Musings from a Patent Attorney Traveling in South America

Richard Warther, July 9, 2015

“If nature has made any one thing less susceptible than all others of exclusive property, it is the action of the thinking power called an idea, which an individual may exclusively possess as long as he keeps it to himself; but the moment it is divulged, it forces itself into the possession of every one, and the receiver cannot dispossess himself of it.”

These are heavy IP thoughts from Jefferson writing at the dawn of the industrial revolution, and his words must jumble and jostle in many receivers, those of flesh and blood, and not the tube and transistor type.  But my receiver possesses signals and ideas from another era – the age of silicon.   Somewhere in the very early 70’s, on Christmas Eve while the baby sitter watches TV,  little Richy crawls into his parent’s closet, and sneaks a peak at his version of Ralphie’s Red Ryder Carbine Action 200-Shot Range Model Air Rifle – a Science Fair Globe Patrol Shortwave receiver.  Oh Boy!!!    Sold as a kit by Radio Shack, it boasts a 51-component, 3-transistor, 4-band tuner with a regenerative RF amplifier, diode detection and audio power amplifier.   Man, I now own the World!  The ghost of Christmas present wakes me next morning and I mount and solder the components, making sure electrolytic capacitors, diodes and transistors are oriented correctly, and complete the radio.  I string a fifty foot wire out in the cold air of suburban DC. and tune the World.  So many stations from so many countries are on the air in those days, and I believe at one time I probably heard them all.   Most are now off the air, victims of a new invention – the Internet.   Years later, two still stand out:  1) the Happy Station Show from Radio Netherlands Worldwide, broadcasting via its Bonaire facility, and 2) the Voice of the Andes musical programs,   broadcasting from 100,000-watt RCA transmitters atop Quito, Ecuador.   In that post-Nam era of confusion and Watergate, so many countries on shortwave sounded so stable.  What about my favorite Quito station?  As a young lad,  I thought what a wonderful government.  Little did I understand this conundrum of what sounded like a democratically elected military dictatorship.

After years of traveling the world, over our Memorial Day Weekend, I finally make it to Quito.  Even though it was capital of the northern Incan Empire, there are few remains from that city.  Either Inca or Conquistadores (or both) burned them all.  I visit the Equator line, and find out the 18th Century French discoverers were a few hundred yards off the mark.   Another village is the proper location.   Although it is a cool 83, the 9400 foot elevation makes it seem 103.   Now I know why both sexes of those Incan descendants wear those cool looking hats all day.    One must at that elevation.      On Monday President Correa stands on his Presidential Balcony while what appear to be his Praetorians gallop their horses and change the Guard.  What Generalissimo put him in power I ask?  None, I learn.   He was democratically elected by his people; he is even American educated.   I find his Praetorians are actually nice guys and ladies after I strike up a conversation with them while touring the Presidential Palace.   My English speaking taxi driver and guide acquired the pass.   Thanks Raul.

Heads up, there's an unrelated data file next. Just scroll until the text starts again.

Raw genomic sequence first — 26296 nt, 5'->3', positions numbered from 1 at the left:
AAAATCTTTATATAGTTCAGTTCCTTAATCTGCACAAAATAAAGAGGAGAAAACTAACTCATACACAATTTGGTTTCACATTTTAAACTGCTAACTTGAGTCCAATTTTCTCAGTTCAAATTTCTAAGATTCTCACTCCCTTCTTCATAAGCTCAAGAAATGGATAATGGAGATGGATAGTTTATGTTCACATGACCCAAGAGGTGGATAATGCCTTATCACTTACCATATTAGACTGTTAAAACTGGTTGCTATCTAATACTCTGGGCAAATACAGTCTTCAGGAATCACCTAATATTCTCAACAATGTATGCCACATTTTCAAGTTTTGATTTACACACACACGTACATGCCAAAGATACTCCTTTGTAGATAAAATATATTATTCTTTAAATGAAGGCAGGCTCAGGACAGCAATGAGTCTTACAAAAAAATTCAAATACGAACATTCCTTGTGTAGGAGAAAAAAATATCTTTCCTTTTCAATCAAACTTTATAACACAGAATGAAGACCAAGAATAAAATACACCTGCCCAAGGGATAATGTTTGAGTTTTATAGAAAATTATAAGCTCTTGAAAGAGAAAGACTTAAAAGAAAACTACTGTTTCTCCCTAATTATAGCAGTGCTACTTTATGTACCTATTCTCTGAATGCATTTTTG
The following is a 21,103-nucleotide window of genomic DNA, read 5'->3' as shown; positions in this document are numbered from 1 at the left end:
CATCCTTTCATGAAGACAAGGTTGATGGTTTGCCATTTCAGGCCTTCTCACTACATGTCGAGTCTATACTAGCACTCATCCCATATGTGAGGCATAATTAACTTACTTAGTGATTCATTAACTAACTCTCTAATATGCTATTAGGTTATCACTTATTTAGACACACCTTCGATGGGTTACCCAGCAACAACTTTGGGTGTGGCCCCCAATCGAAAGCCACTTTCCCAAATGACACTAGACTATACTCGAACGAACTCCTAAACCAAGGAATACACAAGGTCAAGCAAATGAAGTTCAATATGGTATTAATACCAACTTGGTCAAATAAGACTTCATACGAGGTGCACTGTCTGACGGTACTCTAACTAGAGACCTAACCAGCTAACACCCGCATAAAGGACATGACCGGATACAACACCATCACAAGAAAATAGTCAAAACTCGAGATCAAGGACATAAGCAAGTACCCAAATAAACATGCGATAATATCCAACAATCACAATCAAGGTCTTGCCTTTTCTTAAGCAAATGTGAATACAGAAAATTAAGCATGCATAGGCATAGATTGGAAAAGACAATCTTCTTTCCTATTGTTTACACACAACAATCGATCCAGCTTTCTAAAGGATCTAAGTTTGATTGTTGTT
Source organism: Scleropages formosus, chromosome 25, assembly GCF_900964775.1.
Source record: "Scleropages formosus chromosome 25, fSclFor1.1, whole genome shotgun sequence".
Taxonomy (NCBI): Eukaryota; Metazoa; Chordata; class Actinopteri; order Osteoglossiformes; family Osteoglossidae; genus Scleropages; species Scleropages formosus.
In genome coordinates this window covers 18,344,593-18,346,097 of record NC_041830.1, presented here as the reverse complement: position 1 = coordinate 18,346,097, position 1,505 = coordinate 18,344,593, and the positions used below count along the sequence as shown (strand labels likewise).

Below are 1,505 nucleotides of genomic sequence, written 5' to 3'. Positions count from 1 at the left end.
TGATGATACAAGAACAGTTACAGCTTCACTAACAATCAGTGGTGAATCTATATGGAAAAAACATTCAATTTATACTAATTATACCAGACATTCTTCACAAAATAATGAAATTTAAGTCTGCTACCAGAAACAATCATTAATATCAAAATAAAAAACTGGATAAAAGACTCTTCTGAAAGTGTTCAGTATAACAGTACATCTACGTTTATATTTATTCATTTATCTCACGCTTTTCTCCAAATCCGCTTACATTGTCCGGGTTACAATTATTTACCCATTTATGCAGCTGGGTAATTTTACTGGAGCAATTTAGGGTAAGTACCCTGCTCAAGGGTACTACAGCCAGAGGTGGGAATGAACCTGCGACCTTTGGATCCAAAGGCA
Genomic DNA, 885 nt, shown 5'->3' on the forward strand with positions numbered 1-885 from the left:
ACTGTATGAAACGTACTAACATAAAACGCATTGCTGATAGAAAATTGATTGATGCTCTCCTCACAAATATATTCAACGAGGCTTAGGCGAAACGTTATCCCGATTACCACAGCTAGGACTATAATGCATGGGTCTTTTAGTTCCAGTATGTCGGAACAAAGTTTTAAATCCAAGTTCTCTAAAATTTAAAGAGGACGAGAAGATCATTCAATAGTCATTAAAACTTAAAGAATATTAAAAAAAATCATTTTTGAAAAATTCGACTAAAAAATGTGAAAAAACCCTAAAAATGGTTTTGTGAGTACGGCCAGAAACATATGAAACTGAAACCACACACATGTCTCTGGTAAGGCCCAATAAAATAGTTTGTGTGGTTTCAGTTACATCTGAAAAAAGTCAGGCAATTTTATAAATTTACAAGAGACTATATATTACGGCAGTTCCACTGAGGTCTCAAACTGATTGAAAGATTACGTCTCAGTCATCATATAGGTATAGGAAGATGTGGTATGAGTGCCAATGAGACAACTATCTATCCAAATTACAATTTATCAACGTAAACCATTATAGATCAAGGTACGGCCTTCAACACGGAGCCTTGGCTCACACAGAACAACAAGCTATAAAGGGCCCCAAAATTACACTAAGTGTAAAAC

Although President Correra may appear European, some near him on that balcony look Asian.   This makes sense.   Quito’s anthropological museums inform us that the evidence adduced from Thor Heyerdahl’s journey on his Kon Tiki raft, the analysis of Jomon culture pottery shards allegedly found in Ecuador, and the DNA analysis of a distinct geographical cluster of Y-SNP lineages C-M217 (C3) in some Ecuadorians, indicate the people of Ecuador and Japan are relatives.    Wow!   No wonder some standing near the President look Japanese.   The theory is proven by plain sight.     This is fascinating    My Chinese friend standing next to me bursts my bubble and informs me they are not Japanese; they are Chinese.   Huh?

The Chinese are building things in Latin America I learn.  “Like what?” I ask.   “Big things – real big things,” I am told, like hydroelectric power plants, dams,  canals,  railways across the continent, mines, oil fields and factories.   Any islands being built for improved weather stations and scientific research?   We do need better tracking of El Nino.   There are complaints of losing sovereignty.  Some ask, is Ecuador a democratically elected subsidiary of China, Inc.?   It is hard to say.   What happens if there is default?   Will China seize oil or perhaps IP?  They cannot seize cultural archives and museums, for sure.  But surely they can seize oil and IP.   With compulsory licensing in vogue, however, is IP worth the effort.

A century ago in 1914, the Panama Canal opened and the American Century began.   A century later in 2014, China began construction of its Nicaraguan Canal, which if completed, will dwarf the Panama Canal.    I wonder if the Chinese Century has begun?    While in Quito, President Correa appeared happy, the Ecuadorians I met appeared happy, and the Chinese appeared happy.  And last but not least, I am happy because I bought one of those cool looking hats worn by those Incan descendants high in the Andes – made in China by the way.

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